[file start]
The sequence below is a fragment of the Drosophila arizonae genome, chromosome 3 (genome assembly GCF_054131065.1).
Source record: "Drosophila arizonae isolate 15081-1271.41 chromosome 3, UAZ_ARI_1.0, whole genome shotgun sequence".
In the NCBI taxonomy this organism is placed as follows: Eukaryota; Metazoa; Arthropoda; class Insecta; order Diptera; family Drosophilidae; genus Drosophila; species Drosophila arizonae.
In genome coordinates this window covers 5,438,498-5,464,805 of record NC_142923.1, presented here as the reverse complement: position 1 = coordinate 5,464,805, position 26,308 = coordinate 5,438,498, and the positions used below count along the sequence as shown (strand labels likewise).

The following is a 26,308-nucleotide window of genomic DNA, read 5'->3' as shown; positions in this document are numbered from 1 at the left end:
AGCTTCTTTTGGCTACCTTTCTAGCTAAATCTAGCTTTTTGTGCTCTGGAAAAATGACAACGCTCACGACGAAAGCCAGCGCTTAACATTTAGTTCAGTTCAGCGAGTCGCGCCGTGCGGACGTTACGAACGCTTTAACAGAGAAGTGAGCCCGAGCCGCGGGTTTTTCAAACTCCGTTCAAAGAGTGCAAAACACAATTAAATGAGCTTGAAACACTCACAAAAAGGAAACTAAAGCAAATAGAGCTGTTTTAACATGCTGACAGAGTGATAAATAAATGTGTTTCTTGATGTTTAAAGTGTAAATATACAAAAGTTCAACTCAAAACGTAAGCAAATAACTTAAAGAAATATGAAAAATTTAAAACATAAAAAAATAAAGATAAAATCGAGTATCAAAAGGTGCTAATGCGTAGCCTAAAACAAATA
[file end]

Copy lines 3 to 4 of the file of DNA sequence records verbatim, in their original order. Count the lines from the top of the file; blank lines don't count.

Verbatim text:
In the NCBI taxonomy this organism is placed as follows: Eukaryota; Metazoa; Arthropoda; class Insecta; order Diptera; family Drosophilidae; genus Drosophila; species Drosophila arizonae.
In genome coordinates this window covers 5,438,498-5,464,805 of record NC_142923.1, presented here as the reverse complement: position 1 = coordinate 5,464,805, position 26,308 = coordinate 5,438,498, and the positions used below count along the sequence as shown (strand labels likewise).